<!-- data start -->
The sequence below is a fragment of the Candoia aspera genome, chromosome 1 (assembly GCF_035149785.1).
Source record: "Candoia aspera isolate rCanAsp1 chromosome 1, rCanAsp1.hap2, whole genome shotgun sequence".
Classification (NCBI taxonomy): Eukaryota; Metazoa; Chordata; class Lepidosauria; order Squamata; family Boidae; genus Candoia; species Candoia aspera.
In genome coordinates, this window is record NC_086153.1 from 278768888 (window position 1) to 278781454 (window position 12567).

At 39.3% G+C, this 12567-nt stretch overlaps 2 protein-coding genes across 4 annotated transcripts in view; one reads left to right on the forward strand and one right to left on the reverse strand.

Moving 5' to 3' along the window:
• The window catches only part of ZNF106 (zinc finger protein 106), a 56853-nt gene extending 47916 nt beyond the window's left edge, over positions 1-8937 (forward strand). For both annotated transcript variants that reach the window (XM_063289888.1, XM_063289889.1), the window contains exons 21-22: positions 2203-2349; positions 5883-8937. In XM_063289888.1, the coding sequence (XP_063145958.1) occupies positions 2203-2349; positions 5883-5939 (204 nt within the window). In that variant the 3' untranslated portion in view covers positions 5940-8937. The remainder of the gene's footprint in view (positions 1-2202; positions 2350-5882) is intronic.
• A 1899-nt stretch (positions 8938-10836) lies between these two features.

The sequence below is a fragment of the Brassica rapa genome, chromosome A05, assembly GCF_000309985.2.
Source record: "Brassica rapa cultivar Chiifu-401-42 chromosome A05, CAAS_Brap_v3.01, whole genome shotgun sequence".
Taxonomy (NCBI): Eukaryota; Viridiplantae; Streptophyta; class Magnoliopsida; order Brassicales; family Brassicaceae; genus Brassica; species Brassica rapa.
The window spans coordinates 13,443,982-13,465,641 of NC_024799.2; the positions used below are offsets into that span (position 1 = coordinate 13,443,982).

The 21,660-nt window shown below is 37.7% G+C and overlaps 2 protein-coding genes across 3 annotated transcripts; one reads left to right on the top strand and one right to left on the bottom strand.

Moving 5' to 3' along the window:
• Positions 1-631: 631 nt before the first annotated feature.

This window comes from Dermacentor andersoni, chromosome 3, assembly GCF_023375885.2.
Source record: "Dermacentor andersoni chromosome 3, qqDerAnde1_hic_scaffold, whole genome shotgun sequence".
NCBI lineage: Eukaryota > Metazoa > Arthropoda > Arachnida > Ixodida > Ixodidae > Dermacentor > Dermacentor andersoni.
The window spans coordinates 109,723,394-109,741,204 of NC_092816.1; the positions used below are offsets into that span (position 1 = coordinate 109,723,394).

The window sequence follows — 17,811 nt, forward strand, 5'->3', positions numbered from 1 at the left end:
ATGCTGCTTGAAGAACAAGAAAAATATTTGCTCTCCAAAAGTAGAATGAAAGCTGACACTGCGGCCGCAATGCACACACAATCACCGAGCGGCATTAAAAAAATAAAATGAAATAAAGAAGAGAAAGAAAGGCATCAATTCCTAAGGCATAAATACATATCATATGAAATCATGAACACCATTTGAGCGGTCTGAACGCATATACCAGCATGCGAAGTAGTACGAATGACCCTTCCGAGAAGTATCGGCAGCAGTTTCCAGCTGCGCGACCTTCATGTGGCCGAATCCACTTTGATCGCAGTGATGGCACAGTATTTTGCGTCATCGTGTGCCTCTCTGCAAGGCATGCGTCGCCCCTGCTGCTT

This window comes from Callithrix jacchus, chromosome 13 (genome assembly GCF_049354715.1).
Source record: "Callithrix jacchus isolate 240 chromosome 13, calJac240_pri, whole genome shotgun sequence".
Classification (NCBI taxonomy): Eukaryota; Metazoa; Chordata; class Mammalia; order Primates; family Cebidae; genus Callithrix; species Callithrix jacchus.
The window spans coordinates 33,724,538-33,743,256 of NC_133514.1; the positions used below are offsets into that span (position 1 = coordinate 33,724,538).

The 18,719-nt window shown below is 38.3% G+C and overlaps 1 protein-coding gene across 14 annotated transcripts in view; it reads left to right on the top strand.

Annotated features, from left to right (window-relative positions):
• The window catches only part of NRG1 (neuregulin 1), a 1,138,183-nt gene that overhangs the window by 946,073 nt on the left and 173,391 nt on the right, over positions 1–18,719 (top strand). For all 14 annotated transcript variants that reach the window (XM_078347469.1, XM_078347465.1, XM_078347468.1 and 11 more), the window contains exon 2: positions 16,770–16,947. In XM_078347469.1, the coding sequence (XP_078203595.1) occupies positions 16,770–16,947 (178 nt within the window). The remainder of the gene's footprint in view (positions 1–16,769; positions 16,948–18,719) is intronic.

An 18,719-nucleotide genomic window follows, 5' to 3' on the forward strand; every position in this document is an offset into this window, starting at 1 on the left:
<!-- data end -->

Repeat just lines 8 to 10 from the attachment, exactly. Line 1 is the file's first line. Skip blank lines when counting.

• A 1899-nt stretch (positions 8938-10836) lies between these two features.

The sequence below is a fragment of the Brassica rapa genome, chromosome A05, assembly GCF_000309985.2.
Source record: "Brassica rapa cultivar Chiifu-401-42 chromosome A05, CAAS_Brap_v3.01, whole genome shotgun sequence".